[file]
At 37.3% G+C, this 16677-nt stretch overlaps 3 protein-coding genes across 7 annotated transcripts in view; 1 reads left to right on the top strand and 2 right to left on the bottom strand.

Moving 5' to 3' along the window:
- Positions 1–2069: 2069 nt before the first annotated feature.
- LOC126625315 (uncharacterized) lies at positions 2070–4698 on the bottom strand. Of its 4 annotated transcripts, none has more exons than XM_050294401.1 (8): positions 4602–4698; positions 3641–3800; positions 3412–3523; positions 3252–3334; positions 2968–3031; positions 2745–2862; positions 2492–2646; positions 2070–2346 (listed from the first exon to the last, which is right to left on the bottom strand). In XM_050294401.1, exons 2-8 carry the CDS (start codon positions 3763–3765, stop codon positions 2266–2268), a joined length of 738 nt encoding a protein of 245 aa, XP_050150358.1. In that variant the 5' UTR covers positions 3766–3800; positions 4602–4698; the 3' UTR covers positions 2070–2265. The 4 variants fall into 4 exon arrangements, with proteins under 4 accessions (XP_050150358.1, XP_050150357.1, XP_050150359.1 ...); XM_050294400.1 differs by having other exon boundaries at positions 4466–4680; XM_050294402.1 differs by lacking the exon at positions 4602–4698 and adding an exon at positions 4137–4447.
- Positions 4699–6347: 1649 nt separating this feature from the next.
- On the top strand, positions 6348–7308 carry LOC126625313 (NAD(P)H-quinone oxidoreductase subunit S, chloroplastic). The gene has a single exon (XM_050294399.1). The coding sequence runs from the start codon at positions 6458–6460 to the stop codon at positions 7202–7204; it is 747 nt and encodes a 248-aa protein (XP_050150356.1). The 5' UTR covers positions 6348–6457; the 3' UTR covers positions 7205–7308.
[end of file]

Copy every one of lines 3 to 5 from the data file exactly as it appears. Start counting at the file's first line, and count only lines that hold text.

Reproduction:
- Positions 1–2069: 2069 nt before the first annotated feature.
- LOC126625315 (uncharacterized) lies at positions 2070–4698 on the bottom strand. Of its 4 annotated transcripts, none has more exons than XM_050294401.1 (8): positions 4602–4698; positions 3641–3800; positions 3412–3523; positions 3252–3334; positions 2968–3031; positions 2745–2862; positions 2492–2646; positions 2070–2346 (listed from the first exon to the last, which is right to left on the bottom strand). In XM_050294401.1, exons 2-8 carry the CDS (start codon positions 3763–3765, stop codon positions 2266–2268), a joined length of 738 nt encoding a protein of 245 aa, XP_050150358.1. In that variant the 5' UTR covers positions 3766–3800; positions 4602–4698; the 3' UTR covers positions 2070–2265. The 4 variants fall into 4 exon arrangements, with proteins under 4 accessions (XP_050150358.1, XP_050150357.1, XP_050150359.1 ...); XM_050294400.1 differs by having other exon boundaries at positions 4466–4680; XM_050294402.1 differs by lacking the exon at positions 4602–4698 and adding an exon at positions 4137–4447.
- Positions 4699–6347: 1649 nt separating this feature from the next.